Your understanding of the Moneyball concept is incorrect. It was never limited to any specific areas or positions. The idea is the employment of advanced metrics to uncover market inefficiencies which may be exploited by clubs which have limited budgets. It may be applied to any aspect of the game where an inefficiency may be found.

The Rays organization didn't call their use of the idea "Moneyball", they called it "The extra 2 %", a system which among other measures, utilized advanced metrics to uncover market inefficiencies which they could exploit. At least that is the information presented in the book "The Extra 2%: How Wall Street Strategies Took a Major League Baseball Team from Worst to First" by Jonah Keri, which I have read.

From a review of the book:
Quote:
The extra 2 percent referenced in the title isn't part of a new sabermetric formula. It's actually Sternberg's way of quantifying the small advantage, the 52-48 edge, the organization can find by approaching everything smarter and more creatively than their opponents. They have to do everything 2 percent better than everyone else. Given the huge disparity in cash flow between the Rays and their division rivals, those little advantages all have to add up in order to level the playing field.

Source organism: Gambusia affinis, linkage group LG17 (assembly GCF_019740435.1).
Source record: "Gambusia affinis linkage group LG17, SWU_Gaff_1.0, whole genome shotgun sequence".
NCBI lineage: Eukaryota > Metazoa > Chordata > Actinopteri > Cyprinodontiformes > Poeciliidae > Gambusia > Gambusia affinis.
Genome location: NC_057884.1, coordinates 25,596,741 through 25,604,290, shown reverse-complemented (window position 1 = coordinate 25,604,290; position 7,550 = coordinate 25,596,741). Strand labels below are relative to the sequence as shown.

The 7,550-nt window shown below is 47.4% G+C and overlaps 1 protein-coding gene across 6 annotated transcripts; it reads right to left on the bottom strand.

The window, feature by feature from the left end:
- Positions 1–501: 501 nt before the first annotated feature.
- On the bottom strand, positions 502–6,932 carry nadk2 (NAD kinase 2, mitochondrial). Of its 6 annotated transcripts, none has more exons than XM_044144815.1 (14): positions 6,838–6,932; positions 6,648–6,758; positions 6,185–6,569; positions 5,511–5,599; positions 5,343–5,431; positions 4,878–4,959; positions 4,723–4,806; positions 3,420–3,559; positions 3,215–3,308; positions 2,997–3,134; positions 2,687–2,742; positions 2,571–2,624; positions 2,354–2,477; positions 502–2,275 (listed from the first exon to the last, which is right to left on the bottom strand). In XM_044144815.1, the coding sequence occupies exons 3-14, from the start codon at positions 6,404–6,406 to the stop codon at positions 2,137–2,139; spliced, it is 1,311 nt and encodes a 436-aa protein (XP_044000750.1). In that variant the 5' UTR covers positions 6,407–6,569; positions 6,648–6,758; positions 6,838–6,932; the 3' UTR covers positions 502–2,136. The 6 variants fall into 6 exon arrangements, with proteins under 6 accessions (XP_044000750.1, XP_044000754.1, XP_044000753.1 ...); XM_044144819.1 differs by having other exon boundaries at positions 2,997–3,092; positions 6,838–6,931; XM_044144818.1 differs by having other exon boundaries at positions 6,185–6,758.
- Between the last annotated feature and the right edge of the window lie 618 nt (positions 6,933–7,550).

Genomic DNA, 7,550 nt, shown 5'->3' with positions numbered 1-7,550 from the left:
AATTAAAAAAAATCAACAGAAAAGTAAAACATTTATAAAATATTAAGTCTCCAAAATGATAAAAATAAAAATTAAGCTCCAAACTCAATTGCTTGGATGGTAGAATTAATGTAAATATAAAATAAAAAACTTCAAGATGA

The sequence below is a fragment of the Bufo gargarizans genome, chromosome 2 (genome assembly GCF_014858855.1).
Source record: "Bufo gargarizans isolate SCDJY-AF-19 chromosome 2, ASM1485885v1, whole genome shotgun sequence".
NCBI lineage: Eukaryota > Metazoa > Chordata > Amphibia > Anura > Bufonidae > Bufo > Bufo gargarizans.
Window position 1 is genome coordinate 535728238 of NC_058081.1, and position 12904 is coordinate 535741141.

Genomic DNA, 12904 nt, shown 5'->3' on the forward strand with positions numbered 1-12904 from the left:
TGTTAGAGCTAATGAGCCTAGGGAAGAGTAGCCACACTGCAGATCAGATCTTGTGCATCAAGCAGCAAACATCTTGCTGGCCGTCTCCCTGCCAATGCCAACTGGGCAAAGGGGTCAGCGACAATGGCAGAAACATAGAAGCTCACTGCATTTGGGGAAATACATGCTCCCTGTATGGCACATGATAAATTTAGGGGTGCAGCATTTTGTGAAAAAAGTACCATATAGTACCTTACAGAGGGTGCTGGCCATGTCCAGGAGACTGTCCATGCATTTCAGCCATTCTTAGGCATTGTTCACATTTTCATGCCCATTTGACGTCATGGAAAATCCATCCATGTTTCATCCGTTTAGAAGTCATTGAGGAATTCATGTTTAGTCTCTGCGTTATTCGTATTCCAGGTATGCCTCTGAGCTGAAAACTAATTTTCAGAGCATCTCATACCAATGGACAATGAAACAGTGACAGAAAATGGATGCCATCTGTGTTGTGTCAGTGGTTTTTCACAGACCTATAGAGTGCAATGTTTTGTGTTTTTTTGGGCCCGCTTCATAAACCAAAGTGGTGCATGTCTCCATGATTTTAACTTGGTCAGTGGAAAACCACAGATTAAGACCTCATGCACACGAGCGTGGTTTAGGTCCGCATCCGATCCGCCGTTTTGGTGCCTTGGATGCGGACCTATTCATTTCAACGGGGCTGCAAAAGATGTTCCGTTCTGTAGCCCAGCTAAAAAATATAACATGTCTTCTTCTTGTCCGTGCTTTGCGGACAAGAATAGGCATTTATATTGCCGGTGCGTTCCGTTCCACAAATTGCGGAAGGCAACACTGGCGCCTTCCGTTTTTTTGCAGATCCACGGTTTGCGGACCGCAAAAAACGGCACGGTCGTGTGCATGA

If this sounds at all reminiscent of "Moneyball," well, that might be by design. Michael Lewis's book on the Oakland Athletics' efforts to compete in "an unfair game" is referenced both in the book and its accompanying marketing materials.
BaseballAmerica.com: Majors: Book Guide: Book Review: The Extra 2%

It wasn't that good of a book. The Rays brass was smarter than Billy B and didn't blab away their industry secrets for all rivals to dissect. That was good for the club but made for a bad book because when you are finished reading, you still have little idea of the specifics the Rays used in bringing about their transformation. But that they did indeed use advanced metrics searching for inefficiencies to exploit, is unambiguously clear.
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Old 02-25-2014, 07:54 AM
 
Location: Victoria TX
42,663 posts, read 74,251,141 times
Reputation: 36087
Opening Day today. Yankees and Tigers play against college teams.